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The Barriers to Unlocking Capital for Energy Efficiency

<p>High upfront costs, long payback periods, lack of capital and a perceived risk and uneasiness over measuring energy savings are some of the major barriers to major investments in energy efficiency projects.</p>

Energy efficiency is the quickest and cheapest way to meet our energy needs now or in the future, earning it the nickname, "first fuel." Unfortunately, most companies aren't seizing energy efficiency opportunities, leaving billions of dollars of potential savings and investment dollars stranded on the sidelines.

That is one of the top-level findings from "Show Me The Money: Energy Efficiency Financing Barriers and Opportunities." While researching the report, which was released Thursday, the authors, representing the Environmental Defense Fund, U.S. Environmental Protection Agency and Nicholas Institute for Environmental Solutions, heard a variety of reasons for why energy efficiency projects weren't being scaled.

High upfront costs. Long payback periods. Perceived risk and uneasiness over measuring energy savings. A lack of capital.

But the potential for energy savings is huge, as we've covered at for years. Here are just a few highlights:

• In one example from EDF's Climate Corps, the program that matches MBA students with companies to look for efficiency opportunities, Fellow Jen Snook (pictured above) discovered that installing lighting sensors in AT&T's central offices across the country could trim lighting energy use by 80 percent because lights were turned on about half of the time, but the spaces were occupied just 10 percent of the time. The company invested in 4,200 energy efficiency projects in 2010, saving AT&T an estimated $44 million a year.

• Diversey invested $14 million in its bid to reduce its greenhouse gas emissions by 25 percent, but expects savings to total $32 million by 2013.

• Red Robin's corporate restaurants began using LED lighting three years ago and save $600,000 in electricity costs annually. LED lighting was installed in a further 22 franchised locations earlier this year, expected to save the restaurants $117,000 annually.

These companies are finding ways of overcoming the barriers of internally investing in efficiency, sometimes by broadening their investment criteria or altering evalution methods to accommodate energy efficiency projects, such as going beyond ROI requirements to also give more weight to future savings. Diversey, for example, carefully takes a portfolio approach to choosing efficiency projects with diverse rates of return and emissions reductions, according to this profile by John Davies, vice president of the GreenBiz Intelligence Division.

Companies that can't fund energy efficiency projects themselves may turn to third parties, such as energy service company performance contracts, better known as ESCOs, or investment funds. In one possible scenario, the investor would pay the energy efficiency project, such as a lighting or HVAC retrofit, and then act as the middle man between the building owner and utility, paying the monthly bill while collecting a fixed cost from the building owner for an agreed-upon period of time.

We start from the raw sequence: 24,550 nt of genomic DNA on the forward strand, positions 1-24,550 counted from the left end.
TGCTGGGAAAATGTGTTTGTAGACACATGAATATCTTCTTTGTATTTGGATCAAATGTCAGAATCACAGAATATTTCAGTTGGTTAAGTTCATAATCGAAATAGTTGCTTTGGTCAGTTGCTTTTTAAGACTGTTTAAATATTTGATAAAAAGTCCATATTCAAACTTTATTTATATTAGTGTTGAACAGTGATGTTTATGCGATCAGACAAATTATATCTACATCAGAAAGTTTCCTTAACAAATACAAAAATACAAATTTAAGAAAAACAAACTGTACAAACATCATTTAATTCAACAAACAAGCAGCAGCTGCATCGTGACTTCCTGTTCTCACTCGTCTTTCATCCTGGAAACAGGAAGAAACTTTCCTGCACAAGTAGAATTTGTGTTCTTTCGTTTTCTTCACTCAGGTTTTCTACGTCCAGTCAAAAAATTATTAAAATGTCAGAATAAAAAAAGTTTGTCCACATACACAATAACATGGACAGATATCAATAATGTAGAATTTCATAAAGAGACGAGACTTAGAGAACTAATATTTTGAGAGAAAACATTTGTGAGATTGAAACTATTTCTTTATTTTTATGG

Report co-author Namrita Kapur is bullish on the prospects of energy efficiency projects becoming a prime investment opportunity, noting the potential 17 percent rate of return estimated by McKinsey and the Conference Board.

"There is a rate of return to be had in this market," Kapur said. "I do believe it will be the next new asset class. It's just a matter of time."

The big problem: There is no pipeline of energy efficiency projects on which investors can perform their due diligence.

"For us, one of the biggest conclusions or a-ha moments was the sense that projects aren't there, and there's not a scable way to identify and aggregate those projects," she said.

The report does a good job of synthesizing the energy efficiency marketplace and spotlights some of the early energy efficiency investment players, including Hudson Clean Energy Partners, which took a controlling interest last year in Green Campus Partners, a company that develops and finances energy efficiency projects.

The big takeaway for companies: identify energy efficiency projects and seek out some of these market players if your CFO is sitting on the fence about funding them.

"If anyone of these players mentioned was contacted by a company who said I want you to do an audit, what are opportunities for energy efficiency, they would willingly do that and I guarantee it would be very cost-effective," Kapur said. "They see the return. Getting them to identify projects and make themesleves accessible to these players in marketplace -- that would be huge. They're throwing away money by not focusing on this."

Image courtesy of EDF, Jason Robinette.

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